According to the study in Florence, Italy, both mothers and fathers who use cannabis during pregnancy are more likely to have children who experience psychotic symptoms

An analysis of more than 3500 families showed that maternal cannabis use was linked to a 38% increased risk for psychotic symptoms in offspring at ten years of age; cannabis use among fathers was associated with a 44% increased risk.

Noting that the impact of maternal and paternal cannabis use was comparable, the investigators say this suggests that "common etiologies, rather than solely causal intrauterine mechanisms, underlie the association between parental cannabis use and offspring psychotic symptoms, shedding potential new light on the debated causal path from cannabis use to psychosis."

To determine whether parental cannabis use during pregnancy increases the risk for psychotic experiences in offspring, the team studied participants in the Generation R Study, a population-based birth cohort from Rotterdam, the Netherlands.

They included 3692 individuals for whom data on maternal cannabis use during pregnancy, assessed via self-report and the presence cannabis metabolites in urine, where available.

Paternal cannabis use was determined via the self-report and maternal report. The presence of psychotic experiences in the offspring was assessed via self-report when the child was aged ten years.

The team found that 183 mothers used cannabis; 98 did so before pregnancy, and 85 did so during pregnancy. Also, 386 women continued tobacco smoking during pregnancy. Cannabis use was reported by 297 fathers.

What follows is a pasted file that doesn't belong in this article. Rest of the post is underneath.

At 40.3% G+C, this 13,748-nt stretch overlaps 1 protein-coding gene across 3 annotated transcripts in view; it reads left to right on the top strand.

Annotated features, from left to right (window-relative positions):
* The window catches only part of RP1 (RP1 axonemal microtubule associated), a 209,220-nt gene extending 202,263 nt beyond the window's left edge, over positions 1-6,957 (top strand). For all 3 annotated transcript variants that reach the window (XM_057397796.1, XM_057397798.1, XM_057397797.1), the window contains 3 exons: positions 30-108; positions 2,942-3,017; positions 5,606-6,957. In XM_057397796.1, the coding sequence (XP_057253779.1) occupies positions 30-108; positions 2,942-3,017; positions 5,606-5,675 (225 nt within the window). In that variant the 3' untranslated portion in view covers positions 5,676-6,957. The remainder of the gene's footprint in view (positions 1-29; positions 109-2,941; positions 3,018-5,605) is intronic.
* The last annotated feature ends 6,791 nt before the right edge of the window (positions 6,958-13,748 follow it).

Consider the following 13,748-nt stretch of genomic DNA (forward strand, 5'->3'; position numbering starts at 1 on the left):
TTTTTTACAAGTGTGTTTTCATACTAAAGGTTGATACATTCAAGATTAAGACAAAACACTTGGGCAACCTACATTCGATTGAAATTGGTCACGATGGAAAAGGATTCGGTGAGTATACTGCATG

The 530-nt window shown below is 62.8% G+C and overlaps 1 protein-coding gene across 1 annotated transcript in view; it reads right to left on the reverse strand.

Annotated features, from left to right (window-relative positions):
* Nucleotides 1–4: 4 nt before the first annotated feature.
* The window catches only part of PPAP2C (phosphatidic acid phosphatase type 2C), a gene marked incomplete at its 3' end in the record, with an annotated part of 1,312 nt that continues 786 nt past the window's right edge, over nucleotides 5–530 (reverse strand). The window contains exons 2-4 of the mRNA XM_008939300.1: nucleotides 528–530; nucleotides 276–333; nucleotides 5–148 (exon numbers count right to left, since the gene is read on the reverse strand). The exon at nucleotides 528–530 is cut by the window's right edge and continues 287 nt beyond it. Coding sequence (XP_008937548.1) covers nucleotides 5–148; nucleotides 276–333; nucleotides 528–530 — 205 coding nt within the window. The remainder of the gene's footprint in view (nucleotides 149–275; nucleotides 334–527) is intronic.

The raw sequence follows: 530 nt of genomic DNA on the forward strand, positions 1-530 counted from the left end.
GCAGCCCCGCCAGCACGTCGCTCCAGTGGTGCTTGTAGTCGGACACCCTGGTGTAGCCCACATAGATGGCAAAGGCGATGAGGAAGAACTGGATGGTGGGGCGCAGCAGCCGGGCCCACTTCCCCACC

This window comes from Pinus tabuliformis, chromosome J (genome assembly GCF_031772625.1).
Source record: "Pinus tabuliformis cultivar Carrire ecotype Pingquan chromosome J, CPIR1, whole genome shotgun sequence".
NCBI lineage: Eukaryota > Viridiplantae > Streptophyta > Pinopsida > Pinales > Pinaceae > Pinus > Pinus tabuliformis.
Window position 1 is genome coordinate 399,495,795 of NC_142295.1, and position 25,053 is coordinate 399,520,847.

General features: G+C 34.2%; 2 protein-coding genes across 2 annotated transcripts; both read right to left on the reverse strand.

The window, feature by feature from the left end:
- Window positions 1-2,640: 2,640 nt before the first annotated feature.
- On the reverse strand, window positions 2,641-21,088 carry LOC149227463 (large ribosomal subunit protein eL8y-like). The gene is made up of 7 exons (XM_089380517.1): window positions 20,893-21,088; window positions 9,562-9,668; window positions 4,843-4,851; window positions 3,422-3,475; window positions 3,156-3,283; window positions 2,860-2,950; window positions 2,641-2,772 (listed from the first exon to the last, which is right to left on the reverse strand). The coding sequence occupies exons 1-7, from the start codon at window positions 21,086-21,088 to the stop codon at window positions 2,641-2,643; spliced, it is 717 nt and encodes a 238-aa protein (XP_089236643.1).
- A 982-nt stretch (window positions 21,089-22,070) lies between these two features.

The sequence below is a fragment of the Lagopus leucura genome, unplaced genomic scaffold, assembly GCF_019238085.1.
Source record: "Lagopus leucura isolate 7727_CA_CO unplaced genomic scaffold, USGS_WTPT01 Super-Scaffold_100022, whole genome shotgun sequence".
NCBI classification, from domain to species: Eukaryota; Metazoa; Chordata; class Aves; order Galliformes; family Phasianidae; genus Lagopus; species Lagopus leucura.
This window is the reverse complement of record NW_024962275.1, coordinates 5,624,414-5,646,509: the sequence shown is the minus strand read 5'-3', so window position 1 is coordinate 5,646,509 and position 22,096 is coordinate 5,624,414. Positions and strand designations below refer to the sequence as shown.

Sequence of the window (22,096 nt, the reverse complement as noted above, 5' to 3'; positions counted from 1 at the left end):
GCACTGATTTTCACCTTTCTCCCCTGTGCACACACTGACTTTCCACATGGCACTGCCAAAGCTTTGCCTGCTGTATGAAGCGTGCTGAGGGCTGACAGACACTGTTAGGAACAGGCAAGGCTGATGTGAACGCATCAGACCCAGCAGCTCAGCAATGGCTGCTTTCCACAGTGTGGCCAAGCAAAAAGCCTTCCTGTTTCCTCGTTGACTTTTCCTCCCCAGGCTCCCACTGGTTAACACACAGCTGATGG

On multivariate analysis that took into account various sociodemographic and psychiatric confounders, maternal cannabis use was associated with a significantly increased risk for offspring psychotic experiences (odds ratio [OR], 1.38; = .031).

Analyzing cannabis before pregnancy and during pregnancy separately, the ORs were 1.39 (= .097) and 1.37 (= .145), respectively, indicating a similar degree of association for both time points.

Curiously, paternal cannabis use was also significantly associated with offspring psychotic experiences at ten years of age (OR, 1.44; = .002).

Nevertheless, he said that the finding that maternal and paternal cannabis use were both associated with psychotic experiences in the offspring "kind of rules out the intrauterine effect of cannabis use on fetal neural development."

"For example, we do not know how many children experienced psychotic symptoms, nor do we know what potential confounders were adjusted for, and the differences between the adjusted and unadjusted models seem minimal, which could either suggest there is little confounding to worry about, or that the right confounders were not included," he said.

Saitz also pointed out the only statistically significant association was for cannabis exposure overall, rather than individually before or during pregnancy, "so it leaves further work to be done to sort out the timing."

"It is also possible that families in which cannabis is regularly used also expose children to other risk factors for psychosis that may not have been sufficiently addressed in the analysis," he said.

They conclude that these findings demonstrate "that maternal and paternal cannabis use were each associated with offspring psychotic symptoms at age ten years, well before the risk period of adolescent cannabis use initiation."